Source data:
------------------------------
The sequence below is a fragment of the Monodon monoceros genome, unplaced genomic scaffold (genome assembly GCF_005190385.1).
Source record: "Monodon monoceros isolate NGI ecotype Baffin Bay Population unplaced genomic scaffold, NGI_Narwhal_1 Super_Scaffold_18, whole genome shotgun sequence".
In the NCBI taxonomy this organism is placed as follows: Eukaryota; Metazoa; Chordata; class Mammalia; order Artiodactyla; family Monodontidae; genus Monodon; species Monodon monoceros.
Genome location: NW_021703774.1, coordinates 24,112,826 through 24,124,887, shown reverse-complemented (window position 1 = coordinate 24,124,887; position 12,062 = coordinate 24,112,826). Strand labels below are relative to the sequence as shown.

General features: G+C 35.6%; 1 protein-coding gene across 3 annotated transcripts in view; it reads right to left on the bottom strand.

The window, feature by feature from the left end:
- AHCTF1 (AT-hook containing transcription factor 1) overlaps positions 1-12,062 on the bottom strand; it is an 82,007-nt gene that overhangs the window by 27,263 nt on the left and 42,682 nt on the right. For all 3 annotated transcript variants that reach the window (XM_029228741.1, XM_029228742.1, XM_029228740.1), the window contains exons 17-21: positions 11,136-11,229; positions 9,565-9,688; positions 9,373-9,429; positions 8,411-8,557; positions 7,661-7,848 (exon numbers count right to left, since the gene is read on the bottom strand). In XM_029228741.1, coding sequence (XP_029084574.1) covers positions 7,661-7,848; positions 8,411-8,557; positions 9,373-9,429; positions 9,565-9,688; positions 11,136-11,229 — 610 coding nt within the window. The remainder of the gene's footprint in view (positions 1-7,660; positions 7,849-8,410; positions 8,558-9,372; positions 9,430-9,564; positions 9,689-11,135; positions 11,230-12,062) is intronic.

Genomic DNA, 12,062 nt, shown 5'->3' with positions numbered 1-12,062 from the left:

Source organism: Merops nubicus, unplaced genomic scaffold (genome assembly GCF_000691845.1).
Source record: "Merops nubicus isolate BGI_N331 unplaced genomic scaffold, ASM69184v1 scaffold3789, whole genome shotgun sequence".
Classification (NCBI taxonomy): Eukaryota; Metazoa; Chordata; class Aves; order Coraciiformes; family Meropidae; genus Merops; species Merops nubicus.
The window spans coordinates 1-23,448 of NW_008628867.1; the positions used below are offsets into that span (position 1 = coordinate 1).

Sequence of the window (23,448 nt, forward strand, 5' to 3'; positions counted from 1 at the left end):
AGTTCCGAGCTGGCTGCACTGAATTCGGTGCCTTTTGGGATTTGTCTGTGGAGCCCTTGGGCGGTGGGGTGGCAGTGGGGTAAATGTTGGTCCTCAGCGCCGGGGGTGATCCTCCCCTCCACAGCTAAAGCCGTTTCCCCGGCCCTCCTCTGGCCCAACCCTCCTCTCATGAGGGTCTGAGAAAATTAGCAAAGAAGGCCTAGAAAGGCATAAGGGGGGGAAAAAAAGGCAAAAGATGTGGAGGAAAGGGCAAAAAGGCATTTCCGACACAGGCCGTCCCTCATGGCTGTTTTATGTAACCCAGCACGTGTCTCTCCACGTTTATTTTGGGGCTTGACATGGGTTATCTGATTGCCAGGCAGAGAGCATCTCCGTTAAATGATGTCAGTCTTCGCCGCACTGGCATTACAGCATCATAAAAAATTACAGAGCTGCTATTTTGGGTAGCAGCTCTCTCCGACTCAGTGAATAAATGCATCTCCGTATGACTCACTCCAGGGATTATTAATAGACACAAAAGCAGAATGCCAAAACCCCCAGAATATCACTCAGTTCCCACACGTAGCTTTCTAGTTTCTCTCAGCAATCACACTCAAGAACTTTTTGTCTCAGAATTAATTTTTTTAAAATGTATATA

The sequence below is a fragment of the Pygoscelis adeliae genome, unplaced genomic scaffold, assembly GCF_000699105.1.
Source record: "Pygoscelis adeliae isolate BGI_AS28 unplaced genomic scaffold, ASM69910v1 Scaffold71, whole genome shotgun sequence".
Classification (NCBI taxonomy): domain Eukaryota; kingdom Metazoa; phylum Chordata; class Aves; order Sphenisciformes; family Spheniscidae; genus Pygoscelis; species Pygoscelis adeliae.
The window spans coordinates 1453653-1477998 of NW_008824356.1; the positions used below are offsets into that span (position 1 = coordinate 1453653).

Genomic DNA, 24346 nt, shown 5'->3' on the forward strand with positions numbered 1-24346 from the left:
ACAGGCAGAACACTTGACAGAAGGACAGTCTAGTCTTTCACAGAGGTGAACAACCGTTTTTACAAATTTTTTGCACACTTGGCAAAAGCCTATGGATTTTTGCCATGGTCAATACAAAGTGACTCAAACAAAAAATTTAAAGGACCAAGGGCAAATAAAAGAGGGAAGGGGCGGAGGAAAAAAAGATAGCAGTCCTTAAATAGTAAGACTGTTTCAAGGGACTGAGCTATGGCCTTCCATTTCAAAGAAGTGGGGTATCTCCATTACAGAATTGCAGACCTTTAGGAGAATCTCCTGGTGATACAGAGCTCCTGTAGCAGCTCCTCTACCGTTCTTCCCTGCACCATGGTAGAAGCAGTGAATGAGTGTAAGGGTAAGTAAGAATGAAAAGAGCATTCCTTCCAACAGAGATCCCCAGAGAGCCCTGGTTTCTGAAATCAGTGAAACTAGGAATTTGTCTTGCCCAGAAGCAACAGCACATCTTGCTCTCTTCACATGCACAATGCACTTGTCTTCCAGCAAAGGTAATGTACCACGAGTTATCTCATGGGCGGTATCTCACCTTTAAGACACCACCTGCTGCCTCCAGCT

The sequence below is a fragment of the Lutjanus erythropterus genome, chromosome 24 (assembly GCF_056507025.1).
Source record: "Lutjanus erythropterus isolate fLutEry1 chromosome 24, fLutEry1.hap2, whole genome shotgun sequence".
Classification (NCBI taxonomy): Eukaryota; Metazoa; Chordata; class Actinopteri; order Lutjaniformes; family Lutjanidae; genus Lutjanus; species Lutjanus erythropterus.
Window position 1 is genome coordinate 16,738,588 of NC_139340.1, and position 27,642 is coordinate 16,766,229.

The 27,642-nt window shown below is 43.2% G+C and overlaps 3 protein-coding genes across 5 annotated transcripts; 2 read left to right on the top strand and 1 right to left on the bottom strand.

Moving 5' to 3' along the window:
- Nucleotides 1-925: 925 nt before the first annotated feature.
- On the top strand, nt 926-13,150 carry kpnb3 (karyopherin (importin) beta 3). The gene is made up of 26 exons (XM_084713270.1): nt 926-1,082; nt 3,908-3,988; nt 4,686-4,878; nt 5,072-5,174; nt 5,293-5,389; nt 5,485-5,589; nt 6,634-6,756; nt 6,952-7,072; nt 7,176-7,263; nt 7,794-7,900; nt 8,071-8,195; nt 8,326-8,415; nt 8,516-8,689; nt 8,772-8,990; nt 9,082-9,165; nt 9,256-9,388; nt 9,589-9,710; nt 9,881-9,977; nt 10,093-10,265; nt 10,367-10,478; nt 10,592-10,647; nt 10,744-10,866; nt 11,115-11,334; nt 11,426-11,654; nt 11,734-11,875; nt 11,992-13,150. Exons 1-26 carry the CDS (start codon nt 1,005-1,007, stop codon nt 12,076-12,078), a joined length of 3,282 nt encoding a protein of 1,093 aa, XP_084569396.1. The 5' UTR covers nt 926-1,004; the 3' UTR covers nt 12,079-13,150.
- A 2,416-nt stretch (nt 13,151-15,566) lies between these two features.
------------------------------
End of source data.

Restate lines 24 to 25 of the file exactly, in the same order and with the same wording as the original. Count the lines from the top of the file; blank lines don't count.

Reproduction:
Window position 1 is genome coordinate 16,738,588 of NC_139340.1, and position 27,642 is coordinate 16,766,229.

The 27,642-nt window shown below is 43.2% G+C and overlaps 3 protein-coding genes across 5 annotated transcripts; 2 read left to right on the top strand and 1 right to left on the bottom strand.